Gas Chromatography Detectors - The Response Mechanism of the FID > Page 42
Desty et al. also showed that the air flow should be at least 6 times that of the hydrogen flow for stable conditions and completecombustion. They also demonstrated that thebasecurrentfromthehydrogenflowdepends strongly onthepurityofthehydrogen. As would be expected, tracesof hydrocarbons significantly increase the base current. Consequently, very pure hydrogen should be employed with the FID if maximum sensitivity is required. Employing purified hydrogen Desty et al. reported a base current of 1.45 x 10-12 amp for a hydrogen flow of 20 ml/min. This would be equivalent to 1 x 10-7 coulomb per mole. The sensitivity reported, for n-heptane, assuming a noise level equivalent to the base current from hydrogen of ca 2 x 10-14 amp (a fairly generous assumption), was 5 x 10-12 g/ml at a flow rate of 20 ml/min. It follows that although the sensitivity is amazing high, the ionization efficiency is still very small ca. 0.0015%. The general response of the FID to substances of different type varies very significantly. For a given homologous series the response appears to increase linearly with carbon number but there is a large difference in response between a homologous series of hydrocarbons and a series of alcohols. An example of the response of the FID to a number of different hydrocarbons is shown in the lower curves in figure 19.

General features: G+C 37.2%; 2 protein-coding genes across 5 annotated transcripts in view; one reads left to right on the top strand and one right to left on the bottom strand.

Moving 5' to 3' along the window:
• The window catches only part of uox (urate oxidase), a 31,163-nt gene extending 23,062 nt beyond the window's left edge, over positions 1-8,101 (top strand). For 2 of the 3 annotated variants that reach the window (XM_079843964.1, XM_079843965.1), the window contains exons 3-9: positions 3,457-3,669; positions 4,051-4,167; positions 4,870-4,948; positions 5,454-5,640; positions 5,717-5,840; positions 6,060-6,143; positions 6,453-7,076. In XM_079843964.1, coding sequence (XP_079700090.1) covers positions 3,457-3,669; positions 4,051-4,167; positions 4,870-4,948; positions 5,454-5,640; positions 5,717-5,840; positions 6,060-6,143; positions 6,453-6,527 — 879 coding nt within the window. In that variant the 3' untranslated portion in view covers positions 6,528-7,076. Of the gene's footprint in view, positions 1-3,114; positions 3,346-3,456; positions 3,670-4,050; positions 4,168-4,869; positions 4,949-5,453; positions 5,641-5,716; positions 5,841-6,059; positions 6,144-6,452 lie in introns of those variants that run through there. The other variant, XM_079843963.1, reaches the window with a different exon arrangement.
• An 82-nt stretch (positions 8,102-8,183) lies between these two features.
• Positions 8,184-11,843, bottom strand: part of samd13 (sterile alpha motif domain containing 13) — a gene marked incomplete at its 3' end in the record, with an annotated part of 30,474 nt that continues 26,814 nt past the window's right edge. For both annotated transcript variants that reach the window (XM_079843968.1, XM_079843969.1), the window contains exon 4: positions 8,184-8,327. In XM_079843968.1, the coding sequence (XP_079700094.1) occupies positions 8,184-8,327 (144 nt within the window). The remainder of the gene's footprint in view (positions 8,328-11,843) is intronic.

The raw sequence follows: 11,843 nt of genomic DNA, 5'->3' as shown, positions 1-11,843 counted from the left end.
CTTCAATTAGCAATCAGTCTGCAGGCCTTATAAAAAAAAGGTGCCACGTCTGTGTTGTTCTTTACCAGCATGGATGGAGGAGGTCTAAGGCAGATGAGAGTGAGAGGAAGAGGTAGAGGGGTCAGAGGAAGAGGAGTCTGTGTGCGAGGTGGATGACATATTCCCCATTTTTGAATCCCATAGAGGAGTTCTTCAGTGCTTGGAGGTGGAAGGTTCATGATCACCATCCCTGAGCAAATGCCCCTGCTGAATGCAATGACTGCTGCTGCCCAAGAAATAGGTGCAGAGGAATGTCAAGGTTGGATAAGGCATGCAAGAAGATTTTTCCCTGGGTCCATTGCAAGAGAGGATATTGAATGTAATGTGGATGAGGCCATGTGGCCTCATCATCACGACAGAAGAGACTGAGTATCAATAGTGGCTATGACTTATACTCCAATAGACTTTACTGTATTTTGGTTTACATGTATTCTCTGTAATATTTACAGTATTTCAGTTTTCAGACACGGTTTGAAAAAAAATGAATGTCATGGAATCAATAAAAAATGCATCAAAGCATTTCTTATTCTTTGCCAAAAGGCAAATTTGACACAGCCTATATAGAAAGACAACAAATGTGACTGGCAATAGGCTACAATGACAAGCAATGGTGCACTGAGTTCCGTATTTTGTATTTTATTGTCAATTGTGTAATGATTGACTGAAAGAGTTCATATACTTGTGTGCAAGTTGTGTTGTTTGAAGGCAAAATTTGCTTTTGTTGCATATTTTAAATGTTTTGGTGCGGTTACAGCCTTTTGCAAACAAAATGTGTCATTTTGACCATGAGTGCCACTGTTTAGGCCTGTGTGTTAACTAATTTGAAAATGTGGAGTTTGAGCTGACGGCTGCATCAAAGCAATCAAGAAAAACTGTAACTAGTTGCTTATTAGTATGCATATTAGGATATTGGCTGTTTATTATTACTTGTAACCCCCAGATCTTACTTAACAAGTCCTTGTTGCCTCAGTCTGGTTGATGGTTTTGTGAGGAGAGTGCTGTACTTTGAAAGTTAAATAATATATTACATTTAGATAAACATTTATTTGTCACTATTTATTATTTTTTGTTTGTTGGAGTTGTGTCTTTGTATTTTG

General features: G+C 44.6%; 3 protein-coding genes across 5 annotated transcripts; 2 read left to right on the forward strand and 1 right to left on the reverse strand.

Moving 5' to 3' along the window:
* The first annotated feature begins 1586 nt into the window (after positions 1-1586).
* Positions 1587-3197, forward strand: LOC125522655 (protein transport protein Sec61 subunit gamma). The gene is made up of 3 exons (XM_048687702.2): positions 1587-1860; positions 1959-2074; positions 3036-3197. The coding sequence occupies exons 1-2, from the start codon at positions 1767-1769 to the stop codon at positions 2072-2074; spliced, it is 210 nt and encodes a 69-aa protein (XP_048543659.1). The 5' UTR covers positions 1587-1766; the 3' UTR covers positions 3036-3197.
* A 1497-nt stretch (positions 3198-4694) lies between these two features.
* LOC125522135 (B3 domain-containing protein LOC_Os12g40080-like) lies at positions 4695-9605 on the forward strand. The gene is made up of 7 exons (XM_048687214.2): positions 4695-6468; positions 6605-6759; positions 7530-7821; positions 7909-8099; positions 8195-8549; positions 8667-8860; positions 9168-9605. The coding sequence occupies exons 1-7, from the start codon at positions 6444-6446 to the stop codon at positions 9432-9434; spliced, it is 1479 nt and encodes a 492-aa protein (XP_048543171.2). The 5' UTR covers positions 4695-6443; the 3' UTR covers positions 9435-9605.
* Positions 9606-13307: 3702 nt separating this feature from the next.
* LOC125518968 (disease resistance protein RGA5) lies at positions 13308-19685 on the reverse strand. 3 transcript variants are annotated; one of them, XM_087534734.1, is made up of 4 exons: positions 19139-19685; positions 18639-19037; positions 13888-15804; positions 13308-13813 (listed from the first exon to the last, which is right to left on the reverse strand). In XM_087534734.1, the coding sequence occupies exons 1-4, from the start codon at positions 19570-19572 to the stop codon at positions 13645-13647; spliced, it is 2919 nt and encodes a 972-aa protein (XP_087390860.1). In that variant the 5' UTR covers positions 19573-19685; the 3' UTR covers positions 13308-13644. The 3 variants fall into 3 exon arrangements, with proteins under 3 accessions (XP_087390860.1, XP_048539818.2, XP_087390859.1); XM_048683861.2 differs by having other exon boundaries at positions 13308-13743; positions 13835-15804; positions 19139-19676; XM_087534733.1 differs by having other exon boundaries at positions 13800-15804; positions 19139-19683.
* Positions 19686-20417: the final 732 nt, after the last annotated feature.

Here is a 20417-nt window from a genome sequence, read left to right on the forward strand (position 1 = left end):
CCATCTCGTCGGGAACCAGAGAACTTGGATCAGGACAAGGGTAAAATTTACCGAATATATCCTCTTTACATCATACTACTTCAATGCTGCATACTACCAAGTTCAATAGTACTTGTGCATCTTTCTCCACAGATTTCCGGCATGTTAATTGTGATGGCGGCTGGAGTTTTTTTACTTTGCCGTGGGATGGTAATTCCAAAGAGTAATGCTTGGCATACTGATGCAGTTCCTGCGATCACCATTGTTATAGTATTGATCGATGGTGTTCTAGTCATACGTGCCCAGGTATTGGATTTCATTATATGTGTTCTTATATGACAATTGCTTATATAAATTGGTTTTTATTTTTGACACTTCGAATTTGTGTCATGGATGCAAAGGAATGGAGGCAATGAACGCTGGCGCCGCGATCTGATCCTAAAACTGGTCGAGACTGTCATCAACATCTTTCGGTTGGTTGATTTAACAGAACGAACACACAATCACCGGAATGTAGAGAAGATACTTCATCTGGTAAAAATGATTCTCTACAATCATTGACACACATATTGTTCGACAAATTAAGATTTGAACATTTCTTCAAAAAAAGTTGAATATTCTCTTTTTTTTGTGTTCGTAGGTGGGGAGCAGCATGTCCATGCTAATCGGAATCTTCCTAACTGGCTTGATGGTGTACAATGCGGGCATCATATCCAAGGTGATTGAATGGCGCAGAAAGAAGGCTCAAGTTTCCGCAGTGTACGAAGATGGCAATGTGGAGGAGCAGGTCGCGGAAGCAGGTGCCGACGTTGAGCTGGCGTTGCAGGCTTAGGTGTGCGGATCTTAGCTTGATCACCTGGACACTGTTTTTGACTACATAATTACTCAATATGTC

The linear dynamic range of the FID covers at east four to five orders of magnitude for 0.98<r<1.02. This is a remarkably wide range that also accounts for the popularity of the detector. Commercially available detectors shows considerable difference in electrode geometry and operating electrode voltages, yet they all appear to have very similar performance specifications. This supports the claim of Desty et al. that the FID is surprisingly forgiving with respect to specific detector geometry.